dvfs api and toolkits

Avery Pennarun apenwarr at nit.ca
Sat Apr 9 23:16:55 EEST 2005

On Sat, Apr 09, 2005 at 03:20:40PM -0400, Sean Middleditch wrote:

> If we try to emulate seeking in HTTP by re-requesting files, we make that
> impossible without adding locking.  If we just tell apps to download the
> files and seek on the local cache then we will still retain the atomic
> write capability.

Note that one potential solution to this is to *start* an http download of a
file and permit seeking around only in the part that has already been
downloaded; seeks past that point need to wait for the download to continue. 
This limits slowness to, say, people who want to jump directly to page 267
in a PDF file they haven't fully downloaded yet, which is certainly not the
common case (who knows up front that they want page 267??).  On the other
hand, it implies that you really want to implement a cache of *some* sort;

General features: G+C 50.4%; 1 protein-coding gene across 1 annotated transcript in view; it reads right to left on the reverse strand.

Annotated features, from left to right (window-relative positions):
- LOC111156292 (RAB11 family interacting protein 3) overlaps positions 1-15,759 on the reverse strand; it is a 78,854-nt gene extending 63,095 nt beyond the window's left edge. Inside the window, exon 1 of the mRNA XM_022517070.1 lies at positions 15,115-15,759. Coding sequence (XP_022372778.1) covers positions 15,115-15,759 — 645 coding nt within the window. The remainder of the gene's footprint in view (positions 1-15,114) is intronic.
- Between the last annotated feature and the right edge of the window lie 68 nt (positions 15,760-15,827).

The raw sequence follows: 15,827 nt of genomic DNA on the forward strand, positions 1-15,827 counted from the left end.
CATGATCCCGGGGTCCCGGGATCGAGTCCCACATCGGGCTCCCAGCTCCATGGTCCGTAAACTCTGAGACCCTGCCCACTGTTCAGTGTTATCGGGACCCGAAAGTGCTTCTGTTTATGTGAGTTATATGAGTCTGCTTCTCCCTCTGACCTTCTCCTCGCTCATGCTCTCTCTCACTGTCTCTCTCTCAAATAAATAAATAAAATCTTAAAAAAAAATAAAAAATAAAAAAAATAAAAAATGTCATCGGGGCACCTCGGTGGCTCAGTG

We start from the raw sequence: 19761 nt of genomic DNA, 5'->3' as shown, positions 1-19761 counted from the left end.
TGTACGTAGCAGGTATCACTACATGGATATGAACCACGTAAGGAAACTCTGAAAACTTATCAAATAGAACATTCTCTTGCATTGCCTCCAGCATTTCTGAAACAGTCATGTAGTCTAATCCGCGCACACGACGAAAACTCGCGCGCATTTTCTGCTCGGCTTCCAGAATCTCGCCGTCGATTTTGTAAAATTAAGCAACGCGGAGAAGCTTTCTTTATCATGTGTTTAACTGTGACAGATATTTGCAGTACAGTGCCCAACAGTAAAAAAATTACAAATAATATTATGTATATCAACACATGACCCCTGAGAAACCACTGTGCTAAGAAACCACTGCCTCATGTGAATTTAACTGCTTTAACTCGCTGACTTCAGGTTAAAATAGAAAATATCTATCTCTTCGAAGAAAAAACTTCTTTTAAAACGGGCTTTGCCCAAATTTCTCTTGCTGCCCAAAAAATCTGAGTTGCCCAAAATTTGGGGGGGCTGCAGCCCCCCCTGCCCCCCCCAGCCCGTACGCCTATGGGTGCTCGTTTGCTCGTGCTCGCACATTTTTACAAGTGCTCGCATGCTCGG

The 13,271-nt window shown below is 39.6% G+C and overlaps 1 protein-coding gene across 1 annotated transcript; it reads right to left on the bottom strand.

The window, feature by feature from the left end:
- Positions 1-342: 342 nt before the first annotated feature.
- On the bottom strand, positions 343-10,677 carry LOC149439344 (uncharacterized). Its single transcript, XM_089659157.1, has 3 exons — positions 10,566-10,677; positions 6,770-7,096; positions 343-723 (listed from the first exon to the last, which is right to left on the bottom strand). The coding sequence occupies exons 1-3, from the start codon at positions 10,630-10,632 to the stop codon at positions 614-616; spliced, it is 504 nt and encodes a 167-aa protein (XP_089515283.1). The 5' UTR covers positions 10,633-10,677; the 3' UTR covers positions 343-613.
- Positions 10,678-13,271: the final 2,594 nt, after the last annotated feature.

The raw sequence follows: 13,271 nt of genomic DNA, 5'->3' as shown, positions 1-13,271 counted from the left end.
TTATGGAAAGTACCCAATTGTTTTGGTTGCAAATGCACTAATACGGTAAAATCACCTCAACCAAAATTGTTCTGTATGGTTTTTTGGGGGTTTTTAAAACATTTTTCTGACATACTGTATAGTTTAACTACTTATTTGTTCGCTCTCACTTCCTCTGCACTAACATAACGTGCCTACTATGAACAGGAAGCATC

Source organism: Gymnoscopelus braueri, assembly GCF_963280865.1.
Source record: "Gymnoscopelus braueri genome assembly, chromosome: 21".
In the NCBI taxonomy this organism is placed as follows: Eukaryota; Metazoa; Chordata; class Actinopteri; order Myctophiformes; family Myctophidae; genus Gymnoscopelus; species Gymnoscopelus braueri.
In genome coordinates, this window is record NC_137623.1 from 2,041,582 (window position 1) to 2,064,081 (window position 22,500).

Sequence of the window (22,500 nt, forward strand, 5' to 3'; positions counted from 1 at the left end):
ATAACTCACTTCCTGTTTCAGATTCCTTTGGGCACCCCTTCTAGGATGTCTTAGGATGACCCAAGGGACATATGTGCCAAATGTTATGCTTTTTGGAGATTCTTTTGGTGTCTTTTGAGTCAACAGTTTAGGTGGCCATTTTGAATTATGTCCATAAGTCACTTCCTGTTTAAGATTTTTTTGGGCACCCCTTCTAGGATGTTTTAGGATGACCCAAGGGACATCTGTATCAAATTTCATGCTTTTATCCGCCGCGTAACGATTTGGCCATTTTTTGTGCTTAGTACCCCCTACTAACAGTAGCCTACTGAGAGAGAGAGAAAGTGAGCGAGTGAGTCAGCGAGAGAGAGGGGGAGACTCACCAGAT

this seek-in-partial-file operation is essentially an extra fancy form of
caching anyway.

To answer another point, "re-requesting" in HTTP is actually an extremely
cheap operation, relatively comparable to getting separate blocks in NFS. 
With HTTP/1.1, you can have multiple outstanding requests at a time, each
one doing byte ranges, without doing stupid things like reopening the TCP
socket over and over or doing a full network turnaround per request.  If
your http server is pretty efficient and your client is written properly,
performance can be pretty good here.

The atomic-overwrite problem is a serious one (unlike NFS, HTTP URLs refer
to filenames, not inodes) and I don't see much solution to it if you're
doing multiple byte-range requests.  However, this is really not that
important; people getting documents from an HTTP server probably are not
expecting those documents to change very often, so as long as your error
message when the ETag changes is helpful, they'll survive.

Have fun,


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